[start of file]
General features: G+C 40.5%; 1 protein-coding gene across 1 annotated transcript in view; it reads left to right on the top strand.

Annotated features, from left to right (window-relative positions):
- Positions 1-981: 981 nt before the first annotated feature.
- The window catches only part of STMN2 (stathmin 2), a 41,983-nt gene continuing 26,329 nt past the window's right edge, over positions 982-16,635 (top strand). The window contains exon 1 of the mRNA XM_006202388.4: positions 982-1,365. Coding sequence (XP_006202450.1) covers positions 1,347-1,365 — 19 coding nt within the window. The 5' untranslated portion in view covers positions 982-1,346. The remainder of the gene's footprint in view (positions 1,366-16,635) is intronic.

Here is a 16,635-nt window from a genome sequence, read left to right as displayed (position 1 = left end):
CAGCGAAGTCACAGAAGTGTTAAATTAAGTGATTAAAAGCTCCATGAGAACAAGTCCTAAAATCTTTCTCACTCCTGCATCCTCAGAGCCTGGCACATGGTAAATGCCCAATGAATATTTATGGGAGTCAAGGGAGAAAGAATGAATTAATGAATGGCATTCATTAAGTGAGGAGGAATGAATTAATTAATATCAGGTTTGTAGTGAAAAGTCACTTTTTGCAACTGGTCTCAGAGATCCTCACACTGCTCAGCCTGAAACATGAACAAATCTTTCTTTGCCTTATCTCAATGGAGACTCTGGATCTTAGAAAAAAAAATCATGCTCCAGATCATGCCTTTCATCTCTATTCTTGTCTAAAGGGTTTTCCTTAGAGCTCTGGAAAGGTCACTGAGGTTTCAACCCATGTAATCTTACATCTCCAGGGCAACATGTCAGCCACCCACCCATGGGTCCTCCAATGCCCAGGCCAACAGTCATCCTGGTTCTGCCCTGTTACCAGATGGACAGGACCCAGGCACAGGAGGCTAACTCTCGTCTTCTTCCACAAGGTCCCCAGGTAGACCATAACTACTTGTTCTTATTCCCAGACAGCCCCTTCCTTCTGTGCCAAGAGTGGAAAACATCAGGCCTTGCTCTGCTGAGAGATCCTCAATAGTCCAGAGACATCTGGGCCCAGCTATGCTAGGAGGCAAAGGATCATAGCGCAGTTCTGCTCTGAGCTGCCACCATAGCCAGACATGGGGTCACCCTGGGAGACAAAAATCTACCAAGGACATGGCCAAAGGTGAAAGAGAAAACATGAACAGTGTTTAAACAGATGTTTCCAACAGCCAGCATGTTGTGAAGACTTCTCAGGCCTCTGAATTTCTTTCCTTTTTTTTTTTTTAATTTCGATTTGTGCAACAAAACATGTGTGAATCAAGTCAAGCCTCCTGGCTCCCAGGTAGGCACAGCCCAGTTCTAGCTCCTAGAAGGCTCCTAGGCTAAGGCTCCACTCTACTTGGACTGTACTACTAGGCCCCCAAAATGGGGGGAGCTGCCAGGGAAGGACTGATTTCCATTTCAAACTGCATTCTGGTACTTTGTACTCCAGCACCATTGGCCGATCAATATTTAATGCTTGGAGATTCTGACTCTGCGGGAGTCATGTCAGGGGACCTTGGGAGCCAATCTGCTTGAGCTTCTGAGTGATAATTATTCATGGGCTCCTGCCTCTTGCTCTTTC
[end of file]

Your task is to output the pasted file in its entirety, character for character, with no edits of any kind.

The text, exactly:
General features: G+C 40.5%; 1 protein-coding gene across 1 annotated transcript in view; it reads left to right on the top strand.

Annotated features, from left to right (window-relative positions):
- Positions 1-981: 981 nt before the first annotated feature.
- The window catches only part of STMN2 (stathmin 2), a 41,983-nt gene continuing 26,329 nt past the window's right edge, over positions 982-16,635 (top strand). The window contains exon 1 of the mRNA XM_006202388.4: positions 982-1,365. Coding sequence (XP_006202450.1) covers positions 1,347-1,365 — 19 coding nt within the window. The 5' untranslated portion in view covers positions 982-1,346. The remainder of the gene's footprint in view (positions 1,366-16,635) is intronic.

Here is a 16,635-nt window from a genome sequence, read left to right as displayed (position 1 = left end):
CAGCGAAGTCACAGAAGTGTTAAATTAAGTGATTAAAAGCTCCATGAGAACAAGTCCTAAAATCTTTCTCACTCCTGCATCCTCAGAGCCTGGCACATGGTAAATGCCCAATGAATATTTATGGGAGTCAAGGGAGAAAGAATGAATTAATGAATGGCATTCATTAAGTGAGGAGGAATGAATTAATTAATATCAGGTTTGTAGTGAAAAGTCACTTTTTGCAACTGGTCTCAGAGATCCTCACACTGCTCAGCCTGAAACATGAACAAATCTTTCTTTGCCTTATCTCAATGGAGACTCTGGATCTTAGAAAAAAAAATCATGCTCCAGATCATGCCTTTCATCTCTATTCTTGTCTAAAGGGTTTTCCTTAGAGCTCTGGAAAGGTCACTGAGGTTTCAACCCATGTAATCTTACATCTCCAGGGCAACATGTCAGCCACCCACCCATGGGTCCTCCAATGCCCAGGCCAACAGTCATCCTGGTTCTGCCCTGTTACCAGATGGACAGGACCCAGGCACAGGAGGCTAACTCTCGTCTTCTTCCACAAGGTCCCCAGGTAGACCATAACTACTTGTTCTTATTCCCAGACAGCCCCTTCCTTCTGTGCCAAGAGTGGAAAACATCAGGCCTTGCTCTGCTGAGAGATCCTCAATAGTCCAGAGACATCTGGGCCCAGCTATGCTAGGAGGCAAAGGATCATAGCGCAGTTCTGCTCTGAGCTGCCACCATAGCCAGACATGGGGTCACCCTGGGAGACAAAAATCTACCAAGGACATGGCCAAAGGTGAAAGAGAAAACATGAACAGTGTTTAAACAGATGTTTCCAACAGCCAGCATGTTGTGAAGACTTCTCAGGCCTCTGAATTTCTTTCCTTTTTTTTTTTTTAATTTCGATTTGTGCAACAAAACATGTGTGAATCAAGTCAAGCCTCCTGGCTCCCAGGTAGGCACAGCCCAGTTCTAGCTCCTAGAAGGCTCCTAGGCTAAGGCTCCACTCTACTTGGACTGTACTACTAGGCCCCCAAAATGGGGGGAGCTGCCAGGGAAGGACTGATTTCCATTTCAAACTGCATTCTGGTACTTTGTACTCCAGCACCATTGGCCGATCAATATTTAATGCTTGGAGATTCTGACTCTGCGGGAGTCATGTCAGGGGACCTTGGGAGCCAATCTGCTTGAGCTTCTGAGTGATAATTATTCATGGGCTCCTGCCTCTTGCTCTTTC